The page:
Furthermore, lighting must be consistent: before and after photographs are most powerful when the lighting is uniform across images. Variations in lighting can obscure the efficacy of treatments and subtle changes.
Some of the key lighting considerations to take into account include:
1. Color temperatures
Color exists on a spectrum that is measured in units known as degrees Kelvin. Warm light that tends towards yellow occupies the lower end of the spectrum. As color temperature increases, yellowness diminishes and photographs take on blue and white tinges.
Temperatures measuring over 6,000K are referred to as cooler tones. Color temperatures of 5000K are ideal for dermatological photography as they are characterized by whiter-toned light, capable of visually communicating facial details with clarity. You can learn more about harnessing color temperatures in photography here.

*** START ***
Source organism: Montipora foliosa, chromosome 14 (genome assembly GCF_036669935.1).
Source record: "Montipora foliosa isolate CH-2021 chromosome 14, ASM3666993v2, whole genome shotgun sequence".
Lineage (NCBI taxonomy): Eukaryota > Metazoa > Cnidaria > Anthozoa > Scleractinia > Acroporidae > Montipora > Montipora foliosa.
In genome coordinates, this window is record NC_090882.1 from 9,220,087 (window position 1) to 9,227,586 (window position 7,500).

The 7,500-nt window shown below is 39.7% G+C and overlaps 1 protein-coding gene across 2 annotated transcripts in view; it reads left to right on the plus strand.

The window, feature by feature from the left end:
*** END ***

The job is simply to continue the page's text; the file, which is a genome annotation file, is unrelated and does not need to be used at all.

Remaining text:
2. Achieving consistent lighting
The key to excellent lighting is achieving consistency. Well-illuminated images are achieved through the manipulation of light sources. While natural sunlight represents one of the most abundant and plentiful light sources, it is unfortunately inconsistent and difficult to harness in an office environment. Fortunately, other sources of lighting are available and easily accessible to enhance the quality of the photographs you capture:
Overhead lighting can be optimized with a light fitting that generously and evenly disseminates light, reducing shadows. Ensure your bulbs have a color temperature of 5000K or more. If you rely on overhead lighting as your primary source of light, be sure to photograph the patient as close as possible to the light source to maximize illumination.